By Charles King, Pund-IT, Inc. January 15, 2104
Intel and 16 global cloud service providers (CSPs) introduced the “Intel Cloud Technology” program, an initiative the company said will provide cloud users a clear view into the technologies powering a CSP’s infrastructure before they purchase any services or instances. The program builds on the collaboration announced last September between Amazon Web Services (AWS) and Intel to communicate to customers the specifications, performance, quality, and security benefits of the Intel technology used in AWS instances.
According to Intel, reports indicate heterogeneous cloud infrastructure performance may vary by 40 to 60 percent. As a result, cloud service customers desire more insight into the performance, capabilities and cost trade-offs of the instances that CSPs offer, so they can match the right size and type of performance with specific workloads.
The CSPs joining Intel in the announcement include: Canopy (U.K.); Cloud4com (Czech Republic); CloudWatt (France); Expedient (U.S.); KIO Networks (Mexico); KT (Korea); Locaweb (Brazil); NxtGen (India); Online.net (France); OVH (France); Rackspace (U.S.); Savvis, a company of CenturyLink (US); Selectel (Russia); Telefonica (Brazil); UOLDIVEO/UOL Host (Brazil); and Virtustream (U.S.). Participating CSPs will be recognized by using the “Powered by Intel Cloud Technology” badge to distinguish their Intel-based instances.
Intel will also drive direct marketing campaigns and participate in co-marketing activities with CSP partners in the program to educate customers. Finally, the Intel Cloud Finder tool, which helps end users cut through the complexity of identifying the optimal cloud service, will be integrated with the Intel Cloud Technology program, and include a new feature allowing end users to select a “trial” option for these services.
Intel’s new program aims to build a “window into the cloud” for CSPs and their customers.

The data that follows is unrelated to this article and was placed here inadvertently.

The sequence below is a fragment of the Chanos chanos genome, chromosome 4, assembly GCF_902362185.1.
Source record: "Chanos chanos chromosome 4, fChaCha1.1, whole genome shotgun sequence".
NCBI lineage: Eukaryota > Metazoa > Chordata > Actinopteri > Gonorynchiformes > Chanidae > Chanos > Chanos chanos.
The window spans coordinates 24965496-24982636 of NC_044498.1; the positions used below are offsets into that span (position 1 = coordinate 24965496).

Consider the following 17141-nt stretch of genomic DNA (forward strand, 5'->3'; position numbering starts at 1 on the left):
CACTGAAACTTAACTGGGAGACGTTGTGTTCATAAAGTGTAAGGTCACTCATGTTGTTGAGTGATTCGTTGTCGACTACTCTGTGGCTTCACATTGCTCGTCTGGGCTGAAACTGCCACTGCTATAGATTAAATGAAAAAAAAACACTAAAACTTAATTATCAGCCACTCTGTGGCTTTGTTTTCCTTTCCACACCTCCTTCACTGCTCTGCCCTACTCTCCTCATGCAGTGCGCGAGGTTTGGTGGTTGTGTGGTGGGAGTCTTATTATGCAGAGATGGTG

Often when a new idea catches fire in technology, it takes some months or years before vendors and customers grasp its full implications and effects. That’s certainly the case with cloud computing-based services. While at one level CSPs are simply selling variants of traditional hosted IT services, the infrastructures supporting cloud-based offerings and the performance they deliver can be wildly disparate, often resulting in a sort of “your mileage may vary” approach that risks injured feelings, dashed expectations and disgruntled customers.
To avoid these and related problems, last year Intel and Amazon began collaborating to make the specifications, performance, quality, and security benefits of AWS services based on Intel technologies transparent and understandable to customers. The success of that effort led, quite naturally, to Intel’s new Cloud Technology and its support by 16 global CSPs.
Why exactly is this important? Because appropriately mixing/matching cloud infrastructure components to properly support business applications and workloads is no easy task. For example, a CSP may be running servers with multiple generations of Intel Xeon CPUs with various memory capacities, storage and networking assets and hypervisor platforms, all of which can impact application performance and/or customer experience for better or worse.
It isn’t that the process is difficult—it’s that choices need to be made so that CSPs and their clients can work productively, profit satisfactorily and sleep soundly. In fact, Intel noted some of the practical effects enjoyed by some customers involved in the program:
- Shopzilla increased its revenues by up to 12 percent by choosing instances that accelerated its page load times from seven to two seconds.
- Novartis Pharmaceuticals found that choosing a premium high-performing instance for the specific requirements of its workloads could provide up to 65 percent cost savings over lower cost, lower performing options.
- Florida Crystals (owner of Domino Sugar and C&H Sugar) stated that the participation of its CSP (Virtustream) in Intel’s Cloud Technology program has increased its own awareness of the underlying hardware powering IT services, allowing it to make better choices to ensure optimal workload performance.
Overall, we believe the new Intel Cloud Technology program will pay dividends for everyone involved. CSP members will benefit from the increased transparency the program offers, both in promoting their services and educating clients. Customers engaging with participating CSPs will appreciate the greater levels of clarity into the services they are offered, along with higher levels of satisfaction with properly configured solutions.
Last but not least, Intel itself is likely to benefit from the program. Building what amounts to a “window into the cloud” should help extend and expand the growth of cloud services that are critical to the company’s current and future growth.
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